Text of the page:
What needs to be done to maintain the credibility of AND (and dietitians):
AND needs to recognize the links between the current toxic food environment and obesity. Parents might be the “top influencer on children’s lives” but there is no doubt that that food environment (such as ads to children) do influence what people eat. Even so, if parent’s are the biggest influence, shouldn’t we make it easier for parents to make healthy decisions by promoting foods that are actually healthy instead of Captain Crunch? This is like having no regulations on alcohol, and blaming an alcoholic for drinking too much. Would you blame an alcoholic for drinking too much gin if it was sold in vending machines and at checkout lines or would you focus on changing policy to make it easier to avoid alcohol? I would say the latter, but the problem is that AND accepts funding from food corporations, so if AND was to take a similar stance, the funding would disappear. Since AND has refused to disclose how much money each individual company gives AND, therefore making it hard to know what effect this would have.
I am not the only dietitian with concerns, a group of about a dozen dietitians called Dietitians for Professional Integrity, are also calling for a reevaluation of the role of food corporations on AND. The group started a petition asking healthcare practitioners and others to support severing ties between big food corporations as well as AND, and got more than 25,000 supporters on Change.org. AND responded, stating that only 600 of those signatures were by its members. So it appears that the AND is not concerned at all what the public thinks of the organization, only what it’s members think. This is despite many dietitians have protested by not paying member dues. I guess even though they are practicing RDs, since they are not a member of the professional organization their voice does not matter? Anyway, how does AND know that it’s members support corporate sponsorship? An anonymous survey of course! No details on methods used, questions asked or specific rates of approval, just an anonymous survey. AND states this “guarantee[s] validity of the results.” Sure, allowing a 3rd party to do the confidential survey is a good idea, but how does not having any details of methodology or data guarantee validity? Asking good questions is not as easy as it seems, and the unfortunate result of ineffective questions is bad data. How are we supposed to trust the data with no methodology?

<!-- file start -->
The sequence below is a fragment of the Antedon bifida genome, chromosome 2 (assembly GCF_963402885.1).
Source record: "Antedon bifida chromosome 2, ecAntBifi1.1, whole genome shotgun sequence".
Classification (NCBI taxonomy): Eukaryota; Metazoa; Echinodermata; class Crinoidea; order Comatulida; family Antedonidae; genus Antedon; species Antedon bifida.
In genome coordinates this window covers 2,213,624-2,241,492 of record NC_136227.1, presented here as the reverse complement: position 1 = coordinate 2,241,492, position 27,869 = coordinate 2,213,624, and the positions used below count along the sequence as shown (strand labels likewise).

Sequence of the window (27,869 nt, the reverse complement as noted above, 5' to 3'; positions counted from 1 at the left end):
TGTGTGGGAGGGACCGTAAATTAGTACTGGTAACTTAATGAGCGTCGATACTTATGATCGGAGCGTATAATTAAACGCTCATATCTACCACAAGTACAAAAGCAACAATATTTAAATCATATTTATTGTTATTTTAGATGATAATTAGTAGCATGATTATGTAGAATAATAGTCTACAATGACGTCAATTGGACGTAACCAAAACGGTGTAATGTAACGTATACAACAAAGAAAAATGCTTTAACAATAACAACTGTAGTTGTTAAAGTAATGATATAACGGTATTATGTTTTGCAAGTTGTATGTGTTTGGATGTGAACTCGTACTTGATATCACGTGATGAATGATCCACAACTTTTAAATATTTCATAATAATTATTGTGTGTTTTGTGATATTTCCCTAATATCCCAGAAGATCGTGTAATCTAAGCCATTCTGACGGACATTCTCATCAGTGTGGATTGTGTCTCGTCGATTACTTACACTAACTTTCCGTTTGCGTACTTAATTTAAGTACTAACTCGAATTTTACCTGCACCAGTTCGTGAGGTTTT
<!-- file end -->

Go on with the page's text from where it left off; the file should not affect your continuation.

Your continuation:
This is all very concerning to me (and hopefully other RDs), so what can be done to at least start a discussion on the controversial issue?
1. Focus on AND members. Apparently AND does not care what the public or dietitians who are not members of AND think about the credibility of their organization, they only care what members think. Until this attitude changes, concerned dietitians may have to pay dues and work with other members from the inside. The Hunger and Environmental Practice Group seems to be a good place to start. HEN has an internal sponsorship committee that is trying to make change from within.
2. Concerned members should organize and request that AND require the independent research company to publish a report that is able to be viewed by all dues-paying members, and possibly the public, including methodology and results. For example: What types of questions were asked to arrive at this conclusion? How can the company ensure that the results statistically represent Academy membership?
3. If you are an AND member, consider contacting members of the AND Ethics Committee to let them know your thoughts on corporate sponsorship of AND:
Suzy Weems, Chair, AND Ethics Committee (firstname.lastname@example.org);
Janet Skates, CDR Representative, AND Ethics Committee (email@example.com);
Mary Russell; Member, AND Ethics Committee (firstname.lastname@example.org);
Harold Holler, Headquarters Partner, AND Ethics Committee (email@example.com);
Anna Murphy, Headquarters Partner, AND Ethics Committee (firstname.lastname@example.org).